Brining operations underway in parts of WNC

Published 11:15 pm Friday, January 23, 2015


More winter weather is coming to the North Carolina mountains, and the N.C. Department of Transportation crews are prepared for whatever comes their way — whether it’s snow, ice or a mix of the two.

The National Weather Service says precipitation is likely across much of NCDOT’s Division 14, which includes Cherokee, Clay, Graham, Haywood, Henderson, Jackson, Macon, Polk, Swain and Transylvania counties. While rain is likely in valley locations, freezing rain, snow or sleet are possible in the higher elevations.

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Starting today, NCDOT crews will brine I-26 in Henderson and Polk counties, U.S. 25 in Henderson County from I-26 to the South Carolina line, N.C. 280 from the Buncombe County line into Brevard and U.S. 64/276 through Brevard in Transylvania County.  The latest models show the event starting out as snow/sleet, then rain, in these areas, so crews will apply brine as a precaution.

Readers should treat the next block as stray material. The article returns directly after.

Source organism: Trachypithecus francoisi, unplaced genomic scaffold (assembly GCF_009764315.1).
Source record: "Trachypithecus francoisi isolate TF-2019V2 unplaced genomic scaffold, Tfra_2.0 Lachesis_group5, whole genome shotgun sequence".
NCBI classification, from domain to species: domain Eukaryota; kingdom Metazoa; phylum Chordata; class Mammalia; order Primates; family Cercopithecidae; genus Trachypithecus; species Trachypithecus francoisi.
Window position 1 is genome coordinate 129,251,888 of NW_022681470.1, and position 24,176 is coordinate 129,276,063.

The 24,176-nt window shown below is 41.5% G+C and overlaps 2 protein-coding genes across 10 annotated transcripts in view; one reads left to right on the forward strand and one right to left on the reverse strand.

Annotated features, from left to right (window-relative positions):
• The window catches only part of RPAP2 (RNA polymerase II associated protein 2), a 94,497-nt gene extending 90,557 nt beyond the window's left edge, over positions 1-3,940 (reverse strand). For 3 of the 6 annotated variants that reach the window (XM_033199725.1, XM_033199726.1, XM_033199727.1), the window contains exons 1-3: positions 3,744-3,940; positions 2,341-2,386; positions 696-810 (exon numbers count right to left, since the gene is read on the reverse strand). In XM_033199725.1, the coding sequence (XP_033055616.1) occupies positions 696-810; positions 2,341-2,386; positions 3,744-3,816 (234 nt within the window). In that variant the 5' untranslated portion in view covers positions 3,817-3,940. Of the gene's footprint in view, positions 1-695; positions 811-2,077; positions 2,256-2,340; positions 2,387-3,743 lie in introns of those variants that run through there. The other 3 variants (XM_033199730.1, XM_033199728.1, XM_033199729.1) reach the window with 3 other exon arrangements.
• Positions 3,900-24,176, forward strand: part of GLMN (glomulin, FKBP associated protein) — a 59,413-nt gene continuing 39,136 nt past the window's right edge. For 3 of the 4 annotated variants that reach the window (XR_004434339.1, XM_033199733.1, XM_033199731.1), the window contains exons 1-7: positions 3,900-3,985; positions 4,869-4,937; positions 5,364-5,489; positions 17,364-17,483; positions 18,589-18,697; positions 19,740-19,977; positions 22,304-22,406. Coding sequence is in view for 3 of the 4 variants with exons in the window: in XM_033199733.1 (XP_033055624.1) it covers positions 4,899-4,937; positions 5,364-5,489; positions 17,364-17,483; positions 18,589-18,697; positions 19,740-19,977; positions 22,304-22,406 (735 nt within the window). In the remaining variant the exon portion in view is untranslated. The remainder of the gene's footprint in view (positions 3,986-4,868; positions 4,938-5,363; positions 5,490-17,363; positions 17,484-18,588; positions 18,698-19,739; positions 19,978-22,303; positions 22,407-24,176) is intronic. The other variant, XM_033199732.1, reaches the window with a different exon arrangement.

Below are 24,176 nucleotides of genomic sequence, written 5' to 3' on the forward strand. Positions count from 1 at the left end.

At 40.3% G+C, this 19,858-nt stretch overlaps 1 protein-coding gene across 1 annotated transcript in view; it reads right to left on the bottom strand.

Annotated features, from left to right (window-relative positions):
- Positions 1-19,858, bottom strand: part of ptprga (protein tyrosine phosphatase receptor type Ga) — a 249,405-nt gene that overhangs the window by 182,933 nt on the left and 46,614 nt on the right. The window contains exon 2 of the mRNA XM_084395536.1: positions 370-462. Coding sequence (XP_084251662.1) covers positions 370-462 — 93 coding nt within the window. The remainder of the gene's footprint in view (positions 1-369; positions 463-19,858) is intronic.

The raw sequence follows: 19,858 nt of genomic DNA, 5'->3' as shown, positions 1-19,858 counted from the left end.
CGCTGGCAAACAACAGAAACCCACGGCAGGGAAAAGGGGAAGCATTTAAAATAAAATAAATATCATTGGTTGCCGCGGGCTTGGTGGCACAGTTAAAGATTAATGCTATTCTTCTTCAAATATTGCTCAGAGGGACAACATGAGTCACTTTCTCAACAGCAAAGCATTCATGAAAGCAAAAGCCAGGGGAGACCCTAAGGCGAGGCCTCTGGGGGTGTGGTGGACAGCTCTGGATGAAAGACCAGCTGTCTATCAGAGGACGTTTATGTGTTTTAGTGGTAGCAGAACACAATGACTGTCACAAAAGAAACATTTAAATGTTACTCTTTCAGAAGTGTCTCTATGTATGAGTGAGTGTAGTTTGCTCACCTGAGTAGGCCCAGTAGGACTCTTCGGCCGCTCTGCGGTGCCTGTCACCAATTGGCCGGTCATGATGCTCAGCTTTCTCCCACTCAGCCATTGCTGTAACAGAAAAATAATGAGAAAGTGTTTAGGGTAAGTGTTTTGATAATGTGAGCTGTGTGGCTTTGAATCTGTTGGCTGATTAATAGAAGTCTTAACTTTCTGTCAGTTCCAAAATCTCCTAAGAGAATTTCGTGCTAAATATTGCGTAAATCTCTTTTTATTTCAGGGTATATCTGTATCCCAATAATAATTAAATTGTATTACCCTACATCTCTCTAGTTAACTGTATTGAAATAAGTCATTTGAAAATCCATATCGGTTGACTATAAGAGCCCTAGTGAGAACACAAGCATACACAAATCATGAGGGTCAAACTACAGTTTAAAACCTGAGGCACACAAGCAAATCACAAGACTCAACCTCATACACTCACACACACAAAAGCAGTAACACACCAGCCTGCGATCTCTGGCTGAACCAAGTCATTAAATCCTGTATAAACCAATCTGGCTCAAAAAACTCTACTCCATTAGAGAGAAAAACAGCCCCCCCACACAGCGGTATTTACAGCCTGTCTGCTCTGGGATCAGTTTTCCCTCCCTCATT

Brine is a solution of water and salt that NCDOT uses as a method of pre-treating roadways in anticipation of snow or ice accumulating on the road.

Brine contains 23 percent salt – the industry standard – and provides a number of benefits including: Lowers the freezing temperature of water to about 18 degrees Fahrenheit (-8 Celsius); Prevents snow and ice from bonding with the road’s surface; Keeps snow from being compacted by traffic, which can turn it into ice; Is more effective and coats roadways better than plain salt or sand; Gives crews time, since they can brine up to 48 hours in advance of a storm as long as it doesn’t rain. Rain washes most of the brine solution off the roadway; Costs 15 cents per gallon to produce. One mile of a single lane of road can be treated for about $6 while rock salt costs more than $14 to treat the same stretch of road.

After the storm moves in, NCDOT will begin clearing any accumulation, including removing snow and treating icy patches with salt/sand.

Bridges, overpasses and elevated roadways freeze first, so motorists are encouraged to use extreme caution when traveling over those surfaces.

NCDOT remains in close contact with the National Weather Service and will update its plan of action as needed should the forecast change.



by Jordan-Ashley B. Walker